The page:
I also totally understand that you and J-boogie may be biased as Yankee fans, which is totally reasonable, as I am biased on many of my favorite Atlanta Braves. That being said, there is no way that Mussina and Glavine can be compared as HOF worthy, simply based on the fact that Glavine reached the golden 300 win mark, which according to baseball writers, is automatic for HOF induction. Glavine also won 100 more games than he lost, but the 300 win total trumps all according to HOF voters.
Regarding Mussina, I think you have to compare him to Bert Blyleven, based on career #'s. Taking into account that Blyleven made more starts(different era of the 70's where guys routinely started 40 games in a season). Blyleven had a lower ERA than Mussina(3.31 to 3.68) and had 37 more shutouts(60-23). I don't dispute the fact that Mussina may eventually get elected to the HOF, but he is in no way a first ballot guy. If he gets in, then Blyleven has to be in as well, and I don't think Blyleven is a HOF'er...I'm only saying that the writers shouldn't elect guys who were very good, but not great, for long careers. I'm not taking anything away from Mussina, but you can even make the argument between Mussina and Jack Morris (both had 5 all star appearances, Morris was top 10 in CY voting 7 of 10 consecutive years, but never won, Mussina 8 of 10 years). However, Morris has 2 rings, which shouldn't matter but somehow does. Would you think Jack Morris is HOF material?

J-Boogie said...

Larry, Larry, Larry. I agree with you about 2001. Mussina definitely had a better year then Clemens, but maybe wasn't deserving of the #1 spot when you compare his year to Mulder, Garcia, and Moyer.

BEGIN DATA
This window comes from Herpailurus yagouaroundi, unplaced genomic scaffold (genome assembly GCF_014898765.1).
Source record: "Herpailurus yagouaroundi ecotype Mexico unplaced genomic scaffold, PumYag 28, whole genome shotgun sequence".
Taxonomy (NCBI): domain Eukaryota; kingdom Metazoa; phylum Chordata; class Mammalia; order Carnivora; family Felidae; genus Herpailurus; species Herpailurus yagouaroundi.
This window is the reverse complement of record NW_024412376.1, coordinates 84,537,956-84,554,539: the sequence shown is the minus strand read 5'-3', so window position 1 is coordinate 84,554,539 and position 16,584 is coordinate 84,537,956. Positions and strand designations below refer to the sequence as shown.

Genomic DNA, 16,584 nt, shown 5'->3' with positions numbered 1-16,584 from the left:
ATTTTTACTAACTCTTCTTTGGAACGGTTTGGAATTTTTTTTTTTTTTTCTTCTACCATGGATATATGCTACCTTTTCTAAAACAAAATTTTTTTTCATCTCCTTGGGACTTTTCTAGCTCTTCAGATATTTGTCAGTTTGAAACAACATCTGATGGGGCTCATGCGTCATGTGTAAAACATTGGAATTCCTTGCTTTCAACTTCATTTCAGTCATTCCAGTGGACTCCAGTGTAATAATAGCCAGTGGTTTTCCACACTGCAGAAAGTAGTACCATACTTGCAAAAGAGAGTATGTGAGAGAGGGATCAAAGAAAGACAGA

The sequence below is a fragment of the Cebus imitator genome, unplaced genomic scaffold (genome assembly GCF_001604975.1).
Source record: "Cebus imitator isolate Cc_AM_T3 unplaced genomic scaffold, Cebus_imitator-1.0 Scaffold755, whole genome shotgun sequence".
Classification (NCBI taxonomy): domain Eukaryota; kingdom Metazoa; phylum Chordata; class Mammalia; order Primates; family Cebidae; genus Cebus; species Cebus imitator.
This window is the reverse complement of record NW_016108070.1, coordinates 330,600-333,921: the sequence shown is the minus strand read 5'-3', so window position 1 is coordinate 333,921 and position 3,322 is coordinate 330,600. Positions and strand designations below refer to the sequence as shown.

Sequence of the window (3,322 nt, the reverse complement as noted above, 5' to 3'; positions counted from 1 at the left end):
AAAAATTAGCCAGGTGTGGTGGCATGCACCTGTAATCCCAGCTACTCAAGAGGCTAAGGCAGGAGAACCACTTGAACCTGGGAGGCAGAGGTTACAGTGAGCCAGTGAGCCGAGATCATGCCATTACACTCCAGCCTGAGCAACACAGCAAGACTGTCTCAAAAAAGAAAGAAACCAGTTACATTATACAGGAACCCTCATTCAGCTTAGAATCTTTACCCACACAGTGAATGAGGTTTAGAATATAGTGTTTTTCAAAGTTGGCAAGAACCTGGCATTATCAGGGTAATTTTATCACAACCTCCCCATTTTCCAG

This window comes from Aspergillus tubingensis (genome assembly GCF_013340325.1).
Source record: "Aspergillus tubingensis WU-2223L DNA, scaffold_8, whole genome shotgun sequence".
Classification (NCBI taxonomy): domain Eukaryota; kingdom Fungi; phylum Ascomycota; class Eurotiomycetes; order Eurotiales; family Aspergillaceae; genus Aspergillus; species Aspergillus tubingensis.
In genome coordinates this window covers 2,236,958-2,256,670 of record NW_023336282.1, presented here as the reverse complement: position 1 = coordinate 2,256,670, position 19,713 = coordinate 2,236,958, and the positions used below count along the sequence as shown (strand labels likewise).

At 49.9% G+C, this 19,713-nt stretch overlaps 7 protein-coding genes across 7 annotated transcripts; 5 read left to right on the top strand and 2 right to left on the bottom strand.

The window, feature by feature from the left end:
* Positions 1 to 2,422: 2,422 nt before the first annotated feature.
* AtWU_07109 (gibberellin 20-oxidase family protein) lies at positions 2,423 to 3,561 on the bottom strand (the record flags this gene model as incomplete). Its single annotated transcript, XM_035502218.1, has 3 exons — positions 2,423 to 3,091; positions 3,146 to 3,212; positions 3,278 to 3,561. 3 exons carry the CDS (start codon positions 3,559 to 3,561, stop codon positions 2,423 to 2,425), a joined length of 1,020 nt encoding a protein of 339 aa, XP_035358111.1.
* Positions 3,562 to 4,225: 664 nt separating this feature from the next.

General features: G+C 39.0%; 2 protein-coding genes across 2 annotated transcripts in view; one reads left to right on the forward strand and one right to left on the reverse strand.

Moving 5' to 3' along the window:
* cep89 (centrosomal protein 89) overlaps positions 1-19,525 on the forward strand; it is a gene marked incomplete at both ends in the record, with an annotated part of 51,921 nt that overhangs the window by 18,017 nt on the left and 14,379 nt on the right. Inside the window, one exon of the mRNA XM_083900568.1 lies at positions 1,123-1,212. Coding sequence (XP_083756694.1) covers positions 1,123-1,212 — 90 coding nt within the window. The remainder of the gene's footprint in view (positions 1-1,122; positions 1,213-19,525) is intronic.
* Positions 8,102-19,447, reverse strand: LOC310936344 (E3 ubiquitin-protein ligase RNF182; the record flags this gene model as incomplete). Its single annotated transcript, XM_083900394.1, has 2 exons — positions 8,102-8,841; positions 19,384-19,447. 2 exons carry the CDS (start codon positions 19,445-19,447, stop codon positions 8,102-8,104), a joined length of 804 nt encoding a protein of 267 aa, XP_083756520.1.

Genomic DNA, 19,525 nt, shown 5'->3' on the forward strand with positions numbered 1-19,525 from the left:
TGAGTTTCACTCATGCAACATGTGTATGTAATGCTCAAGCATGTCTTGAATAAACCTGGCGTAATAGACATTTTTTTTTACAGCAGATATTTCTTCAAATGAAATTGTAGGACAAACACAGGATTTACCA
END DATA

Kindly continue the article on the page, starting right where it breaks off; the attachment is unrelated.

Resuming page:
I agree with you also that HOF should be based on a career of excellence, which is exactly why Moose should be a lock for the hall. A career winning percentage of .636, bested by only 3 current HOFers and by only 2 future HOfers (Big Unit and Clemens). 33rd on the all-time win list, behind 5 non-HOFers. 19th on the all-time K list, behind 2 non-HOFers. Only 6 current HOFers have better k/9 ratios. He owns the AL record for most consecutive seasons with at least 10 wins. And he's 117 games over .500. Everyone that can lay claim to being 100 games over .500 is in the HOf or are on their way.

As for the 5 guys ahead of him with more wins that aren't in the OF, 2 are from the 1800s so you can't really compare them. Blyleven won 287 in 685 career starts. Tommy John won 288 in 700 career starts. Jim Kaat won 283 in 625 career starts. Mussina started 536 games in his career. Moose may not have won as many but definitely would have if he hung around for 4 more years, ie Tom Glavine, who by the way had less wins after 18 seasons that Mike.

As for Blyleven's ERA being lower than Moose's, that's a by-product of the ERA. Moose's ERA was .73 points below the league average for his career. Blyleven's was only .59.

As for Jack Morris, close but no cigar. Not as close as Moose.